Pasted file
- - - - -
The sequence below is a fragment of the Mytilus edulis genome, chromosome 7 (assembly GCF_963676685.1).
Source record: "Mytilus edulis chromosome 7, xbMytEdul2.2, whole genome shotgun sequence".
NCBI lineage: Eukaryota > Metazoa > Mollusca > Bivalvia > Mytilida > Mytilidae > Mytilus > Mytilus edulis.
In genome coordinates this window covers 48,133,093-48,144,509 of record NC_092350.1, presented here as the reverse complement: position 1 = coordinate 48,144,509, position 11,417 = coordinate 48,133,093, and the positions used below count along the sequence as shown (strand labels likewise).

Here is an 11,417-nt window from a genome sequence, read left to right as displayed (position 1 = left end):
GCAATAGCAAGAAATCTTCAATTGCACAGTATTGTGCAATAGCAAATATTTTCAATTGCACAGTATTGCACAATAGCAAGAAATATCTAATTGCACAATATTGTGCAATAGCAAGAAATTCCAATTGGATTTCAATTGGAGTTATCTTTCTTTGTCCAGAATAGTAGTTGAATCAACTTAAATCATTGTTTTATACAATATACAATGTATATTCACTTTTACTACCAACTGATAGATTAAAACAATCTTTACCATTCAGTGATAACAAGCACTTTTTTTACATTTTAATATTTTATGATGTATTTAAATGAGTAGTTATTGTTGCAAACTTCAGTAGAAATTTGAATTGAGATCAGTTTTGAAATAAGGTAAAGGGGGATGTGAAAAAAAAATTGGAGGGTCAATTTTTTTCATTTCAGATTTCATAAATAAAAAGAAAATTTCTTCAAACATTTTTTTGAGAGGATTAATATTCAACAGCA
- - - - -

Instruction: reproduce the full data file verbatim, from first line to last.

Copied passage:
The sequence below is a fragment of the Mytilus edulis genome, chromosome 7 (assembly GCF_963676685.1).
Source record: "Mytilus edulis chromosome 7, xbMytEdul2.2, whole genome shotgun sequence".
NCBI lineage: Eukaryota > Metazoa > Mollusca > Bivalvia > Mytilida > Mytilidae > Mytilus > Mytilus edulis.
In genome coordinates this window covers 48,133,093-48,144,509 of record NC_092350.1, presented here as the reverse complement: position 1 = coordinate 48,144,509, position 11,417 = coordinate 48,133,093, and the positions used below count along the sequence as shown (strand labels likewise).

Here is an 11,417-nt window from a genome sequence, read left to right as displayed (position 1 = left end):
GCAATAGCAAGAAATCTTCAATTGCACAGTATTGTGCAATAGCAAATATTTTCAATTGCACAGTATTGCACAATAGCAAGAAATATCTAATTGCACAATATTGTGCAATAGCAAGAAATTCCAATTGGATTTCAATTGGAGTTATCTTTCTTTGTCCAGAATAGTAGTTGAATCAACTTAAATCATTGTTTTATACAATATACAATGTATATTCACTTTTACTACCAACTGATAGATTAAAACAATCTTTACCATTCAGTGATAACAAGCACTTTTTTTACATTTTAATATTTTATGATGTATTTAAATGAGTAGTTATTGTTGCAAACTTCAGTAGAAATTTGAATTGAGATCAGTTTTGAAATAAGGTAAAGGGGGATGTGAAAAAAAAATTGGAGGGTCAATTTTTTTCATTTCAGATTTCATAAATAAAAAGAAAATTTCTTCAAACATTTTTTTGAGAGGATTAATATTCAACAGCA